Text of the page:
That brings me to my second point. My noble friend raised the argument of whether, if you have sufficient people exempted from cover, those who are not covered will know whether they are exempted. In other words, there seems to be a real complication about how people get to know whether they should be there or not. That in itself is one of the things that will bring the Act into disrepute. People will say, “I don’t know if I am covered. Perhaps I had better find out—I had better get somebody to tell me”. Frankly, they will find themselves in precisely the position from which the Government are, absolutely rightly, trying to protect them. I have a real issue with the complications which inevitably come if we are dealing with this.
Thirdly, one of the advantages of the health and safety Act has been to bring to people’s attention the danger of doing certain things which they may not know about. Most self-employed people are not experts in health and safety, and they do things that they ought not to do not because they necessarily intend to be unconcerned with their own health and safety but simply because they do not know. The Health and Safety Executive has over the years provided extremely helpful information. If you are subject to the Act, it is a natural relationship between you and the authorities to get the information that you need. I wonder what the position will be if you are not subject to the Act and whether you would be able to access or have the information that you need.
The problem for me is that there are all sorts of things which, frankly, we should never have allowed to go on within the activities of the Health and Safety Executive. People really should be responsible for sensible behaviour and some of the cases are so awful that we should be quite ashamed of not dealing with them. There is the case, for example, of the boys who broke into a site owned by English Heritage. They clearly broke into it after it was closed, by going over the fences. They climbed on to the roof and then bet each other to jump off it. One of them had been personally injured beforehand—he was in fact disabled—and when he did so, he did himself huge harm. English Heritage was advised that it should not defend this case in the courts because it would be likely to lose. Taking that simple example, if you climb over somebody else’s fence when it is clear that you should not be there, then climb on to and jump off the roof, that is your fault. There should be no health and safety grounds whatever in such cases and when dealing with them, the court should say whatever might be a proper version of “B— off”.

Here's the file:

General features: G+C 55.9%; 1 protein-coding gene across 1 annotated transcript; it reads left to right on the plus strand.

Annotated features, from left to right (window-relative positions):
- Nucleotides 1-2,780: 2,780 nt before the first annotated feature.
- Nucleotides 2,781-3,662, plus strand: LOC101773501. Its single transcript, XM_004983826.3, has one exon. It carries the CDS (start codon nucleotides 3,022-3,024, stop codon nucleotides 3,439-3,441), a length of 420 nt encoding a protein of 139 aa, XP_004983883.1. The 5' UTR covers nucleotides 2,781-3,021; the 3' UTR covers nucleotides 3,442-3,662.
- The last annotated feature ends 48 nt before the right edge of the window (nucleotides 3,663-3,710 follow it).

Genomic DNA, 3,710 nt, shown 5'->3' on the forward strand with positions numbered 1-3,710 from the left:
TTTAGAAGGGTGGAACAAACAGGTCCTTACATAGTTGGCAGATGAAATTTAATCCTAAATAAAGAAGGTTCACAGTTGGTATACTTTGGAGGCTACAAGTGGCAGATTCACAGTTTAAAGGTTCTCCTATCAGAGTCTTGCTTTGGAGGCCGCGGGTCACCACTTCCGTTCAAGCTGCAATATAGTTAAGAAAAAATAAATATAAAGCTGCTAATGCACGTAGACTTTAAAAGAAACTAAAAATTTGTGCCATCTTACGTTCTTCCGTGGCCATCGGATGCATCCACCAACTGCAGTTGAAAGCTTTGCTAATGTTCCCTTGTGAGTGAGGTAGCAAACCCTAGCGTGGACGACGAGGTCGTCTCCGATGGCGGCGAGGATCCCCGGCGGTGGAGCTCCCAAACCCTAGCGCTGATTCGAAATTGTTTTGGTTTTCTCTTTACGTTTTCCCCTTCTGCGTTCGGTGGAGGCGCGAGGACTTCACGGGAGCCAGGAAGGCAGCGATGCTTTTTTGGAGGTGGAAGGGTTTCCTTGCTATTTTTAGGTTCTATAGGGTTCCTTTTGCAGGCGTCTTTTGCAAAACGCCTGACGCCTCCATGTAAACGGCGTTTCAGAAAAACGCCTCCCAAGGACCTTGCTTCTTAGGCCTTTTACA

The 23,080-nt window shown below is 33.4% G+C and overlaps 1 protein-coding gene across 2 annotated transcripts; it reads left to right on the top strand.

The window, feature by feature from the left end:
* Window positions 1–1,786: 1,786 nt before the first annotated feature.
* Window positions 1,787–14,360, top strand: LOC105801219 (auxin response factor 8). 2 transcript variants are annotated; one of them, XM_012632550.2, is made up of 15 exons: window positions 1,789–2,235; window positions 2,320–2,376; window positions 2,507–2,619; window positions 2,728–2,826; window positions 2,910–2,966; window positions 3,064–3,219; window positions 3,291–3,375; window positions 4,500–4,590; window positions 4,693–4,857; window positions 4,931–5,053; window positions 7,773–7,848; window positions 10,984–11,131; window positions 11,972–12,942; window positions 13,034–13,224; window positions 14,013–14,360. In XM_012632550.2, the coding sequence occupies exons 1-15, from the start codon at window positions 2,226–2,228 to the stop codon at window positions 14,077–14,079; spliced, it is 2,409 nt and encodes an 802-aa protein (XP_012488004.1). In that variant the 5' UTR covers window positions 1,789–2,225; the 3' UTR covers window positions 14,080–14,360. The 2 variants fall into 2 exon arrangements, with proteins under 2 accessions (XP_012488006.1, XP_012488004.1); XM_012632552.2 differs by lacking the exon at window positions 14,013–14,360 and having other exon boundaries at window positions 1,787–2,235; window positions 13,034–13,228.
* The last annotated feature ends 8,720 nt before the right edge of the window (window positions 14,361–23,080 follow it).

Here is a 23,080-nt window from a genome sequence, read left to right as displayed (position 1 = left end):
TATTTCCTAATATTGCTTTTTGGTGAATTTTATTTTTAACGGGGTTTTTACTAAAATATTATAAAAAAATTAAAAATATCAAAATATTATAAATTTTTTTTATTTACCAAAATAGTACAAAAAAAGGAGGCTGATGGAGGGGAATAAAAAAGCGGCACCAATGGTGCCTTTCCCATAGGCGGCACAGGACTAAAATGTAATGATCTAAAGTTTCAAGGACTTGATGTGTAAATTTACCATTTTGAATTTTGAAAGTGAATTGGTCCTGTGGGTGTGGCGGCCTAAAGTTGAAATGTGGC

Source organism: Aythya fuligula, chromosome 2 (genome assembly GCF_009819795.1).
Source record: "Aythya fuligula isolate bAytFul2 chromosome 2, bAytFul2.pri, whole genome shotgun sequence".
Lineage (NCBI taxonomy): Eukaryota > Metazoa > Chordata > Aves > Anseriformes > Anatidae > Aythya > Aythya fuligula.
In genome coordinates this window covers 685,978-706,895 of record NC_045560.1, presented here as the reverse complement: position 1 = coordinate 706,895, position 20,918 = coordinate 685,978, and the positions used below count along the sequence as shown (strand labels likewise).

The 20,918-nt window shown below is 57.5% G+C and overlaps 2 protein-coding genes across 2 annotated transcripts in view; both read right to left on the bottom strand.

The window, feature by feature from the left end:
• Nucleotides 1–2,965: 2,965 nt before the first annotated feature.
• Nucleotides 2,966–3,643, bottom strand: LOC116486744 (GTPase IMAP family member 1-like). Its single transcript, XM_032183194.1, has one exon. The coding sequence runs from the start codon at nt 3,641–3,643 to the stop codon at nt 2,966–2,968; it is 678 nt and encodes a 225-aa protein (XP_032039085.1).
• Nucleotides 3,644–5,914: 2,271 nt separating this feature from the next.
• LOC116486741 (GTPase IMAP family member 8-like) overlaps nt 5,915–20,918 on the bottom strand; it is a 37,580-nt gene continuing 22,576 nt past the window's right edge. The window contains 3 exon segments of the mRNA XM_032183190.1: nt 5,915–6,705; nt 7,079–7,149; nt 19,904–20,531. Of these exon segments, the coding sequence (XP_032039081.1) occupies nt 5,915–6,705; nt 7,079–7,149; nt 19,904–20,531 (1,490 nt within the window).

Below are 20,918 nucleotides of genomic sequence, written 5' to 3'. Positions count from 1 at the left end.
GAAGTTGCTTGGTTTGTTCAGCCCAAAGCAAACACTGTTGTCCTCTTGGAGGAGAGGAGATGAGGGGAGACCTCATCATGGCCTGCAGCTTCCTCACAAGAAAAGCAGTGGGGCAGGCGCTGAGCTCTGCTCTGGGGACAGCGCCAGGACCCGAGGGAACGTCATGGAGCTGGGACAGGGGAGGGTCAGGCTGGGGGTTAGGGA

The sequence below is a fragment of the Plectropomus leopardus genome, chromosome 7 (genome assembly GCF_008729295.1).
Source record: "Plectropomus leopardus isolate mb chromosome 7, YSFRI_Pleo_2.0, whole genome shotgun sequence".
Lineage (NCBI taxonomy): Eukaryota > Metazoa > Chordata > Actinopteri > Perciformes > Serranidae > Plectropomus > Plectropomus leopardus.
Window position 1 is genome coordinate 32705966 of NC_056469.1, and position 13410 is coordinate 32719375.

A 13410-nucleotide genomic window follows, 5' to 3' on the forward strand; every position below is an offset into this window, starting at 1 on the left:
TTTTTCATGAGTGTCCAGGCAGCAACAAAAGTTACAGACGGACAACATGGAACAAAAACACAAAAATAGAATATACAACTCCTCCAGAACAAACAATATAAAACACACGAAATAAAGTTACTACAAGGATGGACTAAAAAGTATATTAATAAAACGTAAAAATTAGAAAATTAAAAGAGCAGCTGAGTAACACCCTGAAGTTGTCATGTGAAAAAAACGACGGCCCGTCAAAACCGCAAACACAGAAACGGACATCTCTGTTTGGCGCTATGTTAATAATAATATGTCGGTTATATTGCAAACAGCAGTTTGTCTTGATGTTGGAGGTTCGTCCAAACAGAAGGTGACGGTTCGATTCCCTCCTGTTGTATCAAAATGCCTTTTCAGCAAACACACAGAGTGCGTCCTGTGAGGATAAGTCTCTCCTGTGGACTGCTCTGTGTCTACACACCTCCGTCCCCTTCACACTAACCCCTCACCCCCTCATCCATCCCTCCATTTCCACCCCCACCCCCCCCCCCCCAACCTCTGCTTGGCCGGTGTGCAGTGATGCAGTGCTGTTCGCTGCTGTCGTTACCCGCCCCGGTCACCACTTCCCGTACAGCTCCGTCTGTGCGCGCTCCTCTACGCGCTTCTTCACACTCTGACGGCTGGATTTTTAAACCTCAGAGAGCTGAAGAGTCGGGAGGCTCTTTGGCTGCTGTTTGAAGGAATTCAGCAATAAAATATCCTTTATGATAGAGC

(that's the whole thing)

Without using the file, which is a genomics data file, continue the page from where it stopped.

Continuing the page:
There are so many cases which have meant that people are afraid to open their homes or, for example, to offer to open a farm to people to learn about sheep in case one of the children touches the sheep and therefore gets some disease. All these things are serious assaults on the system and we have to be careful not to make our system look ridiculous, for very good reason. I really object when people suggest that everything is well in the health and safety world and that it is only about people’s perceptions. Frankly, it is not only that; the system makes fools of us all very many more times than ought to be so. However, that should not lead us to make further mistakes in our legislation. I am disposed to be happier if people working in their own homes should be given the responsibility of deciding how to work safely, although I object instinctively to the idea that because I am self-employed some busybody from outside should tell me how to write an article at home, whether I should hold my pen in one way or another or what I should do about the possibility of stress-related illnesses. I find that objectionable and I think that many Members of the House on both sides would agree. I just wonder whether this solution does not create more problems than it solves, and whether the Government should not provide rather more time for some exploration of the issues being properly raised in this debate.
My Lords, I speak in favour of this clause and the Bill. I need to declare an interest: I chair the Better Regulation Executive, and many of the elements of the Bill have come through the Red Tape Challenge process, which we are partially responsible for. I stress that I am the independent chair of the BRE.